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c. Middle third of 19th Century


Serial Number: None


Large Rack and Pinion Drum Microscope


Large Drum Large Rack and Pinion Drum Microscope and Accessories in Original Case This is a typical example of a moderate quality but non-achromatic drum microscope, with original case and accessories as was sold in England in the nineteenth century. The microscope is unsigned, as most were. Unlike the French case-mounted variety also in this collection, it stands alone on its hollow foot. This microscope focuses by rack and pinion, although a few teeth of the rack are damaged. The outfit includes:

  1. Six individual conventional objectives
  2. A single lieberkuhn objective
  3. one built-in eyepiece
  4. A Handlens
  5. Three bone or ivory sliders
  6. Glass stage insert
  7. Black and White disc for the stage
  8. Stage-mounted condenser for illuminating opaque objects
  9. Stage forceps
  10. Hand forceps
  11. Closed livebox
  12. Small open live well
  13. Dissecting needle

Missing from the accessories would have been a glass vial which would have fit into the holes on the side of the microscope and allowed the user to view, for example the circulation of blood in the tail of an eel or small fish.


The drum microscope was apparently invented by Germans in the earliest years of the 18th century. Benjamin Martin popularized his version about 1730, and original versions were first made of cardboard and wood, sometimes with ornate leather covering. This design is grossly inferior to even early 19th century microscopes, but compared to others remained one of the least expensive to produce. For this reason the production of drum microscopes, initially non-achromatic, continued for many years and even into the twentieth century. They were equipped with achromatic objectives by the French, but usually nonachromatic objectives by the English.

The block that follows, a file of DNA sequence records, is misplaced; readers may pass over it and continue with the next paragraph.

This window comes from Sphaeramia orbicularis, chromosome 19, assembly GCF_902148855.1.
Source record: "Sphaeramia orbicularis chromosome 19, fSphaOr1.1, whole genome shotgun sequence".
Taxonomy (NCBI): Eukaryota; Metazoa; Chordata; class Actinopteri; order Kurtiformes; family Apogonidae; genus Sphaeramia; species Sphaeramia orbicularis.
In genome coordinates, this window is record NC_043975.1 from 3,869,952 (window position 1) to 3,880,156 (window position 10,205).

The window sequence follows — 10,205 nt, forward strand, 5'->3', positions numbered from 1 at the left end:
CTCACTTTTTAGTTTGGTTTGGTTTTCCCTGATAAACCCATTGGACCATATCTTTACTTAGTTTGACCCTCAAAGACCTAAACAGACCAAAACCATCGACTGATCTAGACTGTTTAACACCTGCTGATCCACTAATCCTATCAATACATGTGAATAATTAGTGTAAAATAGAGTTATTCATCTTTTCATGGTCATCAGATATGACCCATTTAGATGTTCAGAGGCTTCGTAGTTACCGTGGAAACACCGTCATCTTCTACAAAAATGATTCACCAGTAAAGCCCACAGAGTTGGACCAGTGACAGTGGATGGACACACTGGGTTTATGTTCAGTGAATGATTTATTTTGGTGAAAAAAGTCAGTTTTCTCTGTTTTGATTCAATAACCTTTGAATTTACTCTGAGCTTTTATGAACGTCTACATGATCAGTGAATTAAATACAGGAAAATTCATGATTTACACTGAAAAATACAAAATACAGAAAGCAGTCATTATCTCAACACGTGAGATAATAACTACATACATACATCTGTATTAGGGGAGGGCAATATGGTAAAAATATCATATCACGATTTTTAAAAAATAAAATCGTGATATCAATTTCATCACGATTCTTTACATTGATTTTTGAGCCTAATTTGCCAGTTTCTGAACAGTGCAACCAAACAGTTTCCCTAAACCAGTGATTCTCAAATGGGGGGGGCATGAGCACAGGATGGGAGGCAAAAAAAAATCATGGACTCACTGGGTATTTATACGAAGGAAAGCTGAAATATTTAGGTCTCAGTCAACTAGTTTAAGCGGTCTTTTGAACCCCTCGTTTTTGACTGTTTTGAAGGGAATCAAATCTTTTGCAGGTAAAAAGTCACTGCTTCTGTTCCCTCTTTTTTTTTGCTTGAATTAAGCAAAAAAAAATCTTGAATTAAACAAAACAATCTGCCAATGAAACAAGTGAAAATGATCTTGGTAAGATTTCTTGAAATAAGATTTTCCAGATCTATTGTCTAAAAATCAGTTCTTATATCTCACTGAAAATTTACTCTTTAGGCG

As time passed, the design was limited to smaller versions than the one seen here, with few accessories; these smaller, cheaper examples were intended for the low end of the market, mostly for amateurs and children and these smaller cheaper versions were nearly all produced in France, exported in large numbers; there are several examples of these smaller less expensive drum microscopes in this collection and they continue to be plentiful on the antique market, even in the twenty-first century. The small cheap versions were still being sold by Sears in the 1930's.

The version shown here, of larger size and with an extensive range of accessories, was not made past the 19th century.